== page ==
You can also digitize or scan your documents onto a disc, or computer hard drive, or flash drive.  Then study them on your computer screen.  Your notes are more efficient when they are attached to the document.   So I recommend that you enter each document into your genealogy program separately–do not mix them.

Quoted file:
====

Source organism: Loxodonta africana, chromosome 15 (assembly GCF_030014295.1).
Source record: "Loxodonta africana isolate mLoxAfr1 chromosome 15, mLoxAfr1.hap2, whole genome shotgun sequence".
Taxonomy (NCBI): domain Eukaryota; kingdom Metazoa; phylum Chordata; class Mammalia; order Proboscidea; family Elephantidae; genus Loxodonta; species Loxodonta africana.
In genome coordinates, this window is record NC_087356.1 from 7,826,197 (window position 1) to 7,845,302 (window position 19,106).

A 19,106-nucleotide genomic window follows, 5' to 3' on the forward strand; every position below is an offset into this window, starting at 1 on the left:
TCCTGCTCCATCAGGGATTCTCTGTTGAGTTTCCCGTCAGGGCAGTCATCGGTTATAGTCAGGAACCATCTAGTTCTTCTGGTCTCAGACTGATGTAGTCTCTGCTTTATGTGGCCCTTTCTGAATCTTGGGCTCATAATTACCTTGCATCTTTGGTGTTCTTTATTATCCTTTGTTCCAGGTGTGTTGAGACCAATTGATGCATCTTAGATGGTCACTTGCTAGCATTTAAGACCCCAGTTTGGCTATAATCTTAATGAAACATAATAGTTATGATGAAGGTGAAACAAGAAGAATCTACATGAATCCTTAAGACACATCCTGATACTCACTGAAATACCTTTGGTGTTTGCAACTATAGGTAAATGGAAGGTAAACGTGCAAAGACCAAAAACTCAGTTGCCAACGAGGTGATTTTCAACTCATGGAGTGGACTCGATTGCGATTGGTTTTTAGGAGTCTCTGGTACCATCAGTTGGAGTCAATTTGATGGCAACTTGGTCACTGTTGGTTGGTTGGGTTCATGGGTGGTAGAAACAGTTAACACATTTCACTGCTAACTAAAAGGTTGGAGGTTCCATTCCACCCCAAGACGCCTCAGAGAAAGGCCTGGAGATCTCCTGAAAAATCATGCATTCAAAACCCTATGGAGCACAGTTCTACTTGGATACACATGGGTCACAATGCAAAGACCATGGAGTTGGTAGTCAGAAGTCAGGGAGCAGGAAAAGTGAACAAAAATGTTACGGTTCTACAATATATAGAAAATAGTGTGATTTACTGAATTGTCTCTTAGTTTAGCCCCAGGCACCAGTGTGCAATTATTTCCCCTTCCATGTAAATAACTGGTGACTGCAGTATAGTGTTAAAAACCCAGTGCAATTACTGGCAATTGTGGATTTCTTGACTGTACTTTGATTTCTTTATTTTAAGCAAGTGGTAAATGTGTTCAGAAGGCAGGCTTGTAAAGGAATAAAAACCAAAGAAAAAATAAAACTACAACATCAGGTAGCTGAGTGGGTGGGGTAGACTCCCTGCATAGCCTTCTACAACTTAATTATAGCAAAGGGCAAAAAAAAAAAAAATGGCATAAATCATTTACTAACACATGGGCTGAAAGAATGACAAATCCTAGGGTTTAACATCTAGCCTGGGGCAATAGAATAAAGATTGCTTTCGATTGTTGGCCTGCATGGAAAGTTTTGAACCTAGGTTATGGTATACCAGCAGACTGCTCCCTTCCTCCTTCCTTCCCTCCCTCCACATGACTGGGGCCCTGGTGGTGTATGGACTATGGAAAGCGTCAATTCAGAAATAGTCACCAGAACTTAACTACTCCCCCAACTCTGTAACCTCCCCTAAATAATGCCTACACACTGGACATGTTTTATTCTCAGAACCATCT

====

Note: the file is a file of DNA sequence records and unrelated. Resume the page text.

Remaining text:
Create a summary as your genealogy.  It too is separate. 

Your favorite genealogy evidence guru, Arlene Eakle.  http://www.arleneeakle.com

PS I speak in San Diego on 12 Jan 2008 all day.  One of my topics is Genealogy Evidence.  I will demonstrate why I have a 96% success rate in tracing hard-to-find ancestors. 
Why not register to come and see how I research, collect, and evaluate the evidence for each ancestor?  Check my speaking schedule for details.